Saturday, January 06, 2007

Independent Collegian Column on Chastity and Contraception

Men should go sex-less

Patrick Beeman

Posted: 12/7/06

The Journal of the American Medical Association reports that a male contraceptive pill is nearly on the horizon. As you know, and this reputable journal admits as much, "Men … currently have just two contraceptive options - condoms and vasectomy." Contraception, in Latin, means "against conception."

So what the JAMA is really saying is that as far as avoiding babies goes, men have but two options. I say this tongue-in-cheek for despite the astute medical journal's inability to understand this, men have actually more than two options. And, allow me to insist that it doesn't take a medical degree, a doctorate or hundreds of hours in an anatomy lab to figure this one out.

That is, one could refrain from sex. I'll admit, in marriage this would be ridiculous. But for the hoard of people out there who are in transitory relationships, sexual intimacy is often reduced to mere genital pleasure and, in my opinion, is at best a misguided attempt at love - a "sexual lie" in the estimation of Pope John Paul II.

What I mean specifically is that some sexual acts, their contexts or their execution are simply not perfective of the human person (i.e. they're not "good" in the Aristotelian sense).

At any rate so far as I know, the only time a person has gotten pregnant without sexual intercourse is the subject of our next holiday, and granted, that was rather a special case.

Abstinence is a sure-fire plan barring the occasional messenger of God, who, not unlike that giant Kool-Aid pitcher but with significantly greater finesse and authority, breaks into your home and greets you with the words, "Hail, full of Grace" (But I don't think that one's going to be repeated). Thus, while abandoning the pursuit of so-called "sexual freedom" is not a popular idea, I think it could work.

Men could avoid conceiving children by acting more like men - preferring their beloved to their libido and treating sexuality as a gift. So you can see that what the idea lacks in popularity it makes up for in being so revolutionary. Moreover, just because it's unpopular doesn't make it untrue. I'm sure it was rather cachet to be anti-Semitic in Nazi Germany, but nevertheless, we all rightfully agree that being pro-Jewish was the better, true and morally superior position.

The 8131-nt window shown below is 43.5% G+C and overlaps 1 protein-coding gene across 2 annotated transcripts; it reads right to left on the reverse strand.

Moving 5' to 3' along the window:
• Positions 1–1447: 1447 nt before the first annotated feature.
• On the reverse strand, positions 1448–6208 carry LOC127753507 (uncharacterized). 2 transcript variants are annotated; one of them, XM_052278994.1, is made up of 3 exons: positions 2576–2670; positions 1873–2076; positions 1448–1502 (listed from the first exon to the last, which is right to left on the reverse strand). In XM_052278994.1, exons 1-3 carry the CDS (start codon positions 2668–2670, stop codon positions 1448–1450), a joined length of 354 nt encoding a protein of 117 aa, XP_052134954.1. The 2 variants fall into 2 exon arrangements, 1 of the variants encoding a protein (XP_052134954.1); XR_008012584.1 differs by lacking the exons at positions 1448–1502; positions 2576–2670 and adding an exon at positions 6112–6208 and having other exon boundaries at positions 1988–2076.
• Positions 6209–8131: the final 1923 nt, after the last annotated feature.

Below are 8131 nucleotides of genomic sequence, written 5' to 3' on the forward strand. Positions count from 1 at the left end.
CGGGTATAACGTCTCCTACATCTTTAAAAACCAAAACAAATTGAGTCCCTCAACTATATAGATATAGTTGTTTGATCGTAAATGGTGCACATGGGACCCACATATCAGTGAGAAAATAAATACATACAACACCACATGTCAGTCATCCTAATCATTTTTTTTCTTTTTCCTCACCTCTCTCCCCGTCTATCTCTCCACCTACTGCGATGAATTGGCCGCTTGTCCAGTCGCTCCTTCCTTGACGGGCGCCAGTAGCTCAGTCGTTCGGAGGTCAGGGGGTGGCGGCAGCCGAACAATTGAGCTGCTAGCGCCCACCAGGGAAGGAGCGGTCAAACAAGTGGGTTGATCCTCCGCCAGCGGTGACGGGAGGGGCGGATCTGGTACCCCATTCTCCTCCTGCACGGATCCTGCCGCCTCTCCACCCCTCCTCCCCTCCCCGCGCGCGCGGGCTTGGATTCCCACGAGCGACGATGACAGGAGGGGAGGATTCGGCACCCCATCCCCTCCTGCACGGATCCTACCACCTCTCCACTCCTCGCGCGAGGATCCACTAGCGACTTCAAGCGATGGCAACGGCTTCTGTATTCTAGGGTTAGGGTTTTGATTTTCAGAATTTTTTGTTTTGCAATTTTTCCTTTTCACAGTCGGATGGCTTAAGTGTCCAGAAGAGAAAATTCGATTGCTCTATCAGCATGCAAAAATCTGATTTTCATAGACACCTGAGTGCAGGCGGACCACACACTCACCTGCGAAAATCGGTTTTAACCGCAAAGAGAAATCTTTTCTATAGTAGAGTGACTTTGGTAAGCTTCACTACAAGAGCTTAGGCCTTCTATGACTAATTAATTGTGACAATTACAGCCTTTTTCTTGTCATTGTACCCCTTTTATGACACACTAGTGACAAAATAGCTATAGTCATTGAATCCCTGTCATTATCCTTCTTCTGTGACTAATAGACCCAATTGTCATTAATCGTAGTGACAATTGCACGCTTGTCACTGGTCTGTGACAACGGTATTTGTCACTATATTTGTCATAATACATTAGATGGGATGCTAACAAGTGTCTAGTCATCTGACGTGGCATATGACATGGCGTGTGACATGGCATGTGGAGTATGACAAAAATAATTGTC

The JAMA goes on to euphemistically assert that there are many men interested in "assuming responsibility for their own fertility." But that is precisely what a male-contraceptive pill would preclude: responsibility.

The patient who takes such a drug would be abandoning his fertility, not embracing it - let's not mince words.

In fine, the biological function of sexuality is inextricably linked to the bearing of children (to say nothing of its meaning). That's not the whole of it, but it is a big part. However, watch out for those scientists and editors at the JAMA who would have you think otherwise.

They slave their whole life trying to avoid the most precious and worthy thing in human life - children. All this while incessantly attempting to couch their pursuits in terms that are nice, acceptable and quite nonsensical, if you ask me. (And in a way, you did because you're reading my column).

It all just goes to show that being highly educated does not make one wise.

As G.K. Chesterton observed in the first half of the 20th century, "You can tell a sentimentalist by his weakness for euphemism. They say birth control; they mean less birth, and no control." Some things never change. Merry Christmas.
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